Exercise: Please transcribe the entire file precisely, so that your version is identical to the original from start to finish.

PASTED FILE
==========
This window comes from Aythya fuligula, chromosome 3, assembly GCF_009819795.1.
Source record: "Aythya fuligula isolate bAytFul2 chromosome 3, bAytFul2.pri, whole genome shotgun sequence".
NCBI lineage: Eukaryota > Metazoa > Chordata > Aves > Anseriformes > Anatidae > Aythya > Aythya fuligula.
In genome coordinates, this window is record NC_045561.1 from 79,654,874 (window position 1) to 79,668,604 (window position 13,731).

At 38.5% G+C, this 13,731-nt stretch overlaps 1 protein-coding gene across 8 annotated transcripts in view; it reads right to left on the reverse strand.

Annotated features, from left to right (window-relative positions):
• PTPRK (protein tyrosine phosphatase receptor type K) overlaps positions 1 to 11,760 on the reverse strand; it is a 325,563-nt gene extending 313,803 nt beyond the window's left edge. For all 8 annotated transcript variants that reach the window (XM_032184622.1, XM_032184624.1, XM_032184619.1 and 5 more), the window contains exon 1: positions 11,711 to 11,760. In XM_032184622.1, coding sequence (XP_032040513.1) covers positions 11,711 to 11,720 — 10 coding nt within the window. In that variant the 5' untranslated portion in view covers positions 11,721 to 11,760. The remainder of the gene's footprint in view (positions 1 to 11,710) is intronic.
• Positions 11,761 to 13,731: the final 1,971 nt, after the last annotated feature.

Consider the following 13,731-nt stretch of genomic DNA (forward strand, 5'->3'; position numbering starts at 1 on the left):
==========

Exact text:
This window comes from Aythya fuligula, chromosome 3, assembly GCF_009819795.1.
Source record: "Aythya fuligula isolate bAytFul2 chromosome 3, bAytFul2.pri, whole genome shotgun sequence".
NCBI lineage: Eukaryota > Metazoa > Chordata > Aves > Anseriformes > Anatidae > Aythya > Aythya fuligula.
In genome coordinates, this window is record NC_045561.1 from 79,654,874 (window position 1) to 79,668,604 (window position 13,731).

At 38.5% G+C, this 13,731-nt stretch overlaps 1 protein-coding gene across 8 annotated transcripts in view; it reads right to left on the reverse strand.

Annotated features, from left to right (window-relative positions):
• PTPRK (protein tyrosine phosphatase receptor type K) overlaps positions 1 to 11,760 on the reverse strand; it is a 325,563-nt gene extending 313,803 nt beyond the window's left edge. For all 8 annotated transcript variants that reach the window (XM_032184622.1, XM_032184624.1, XM_032184619.1 and 5 more), the window contains exon 1: positions 11,711 to 11,760. In XM_032184622.1, coding sequence (XP_032040513.1) covers positions 11,711 to 11,720 — 10 coding nt within the window. In that variant the 5' untranslated portion in view covers positions 11,721 to 11,760. The remainder of the gene's footprint in view (positions 1 to 11,710) is intronic.
• Positions 11,761 to 13,731: the final 1,971 nt, after the last annotated feature.

Consider the following 13,731-nt stretch of genomic DNA (forward strand, 5'->3'; position numbering starts at 1 on the left):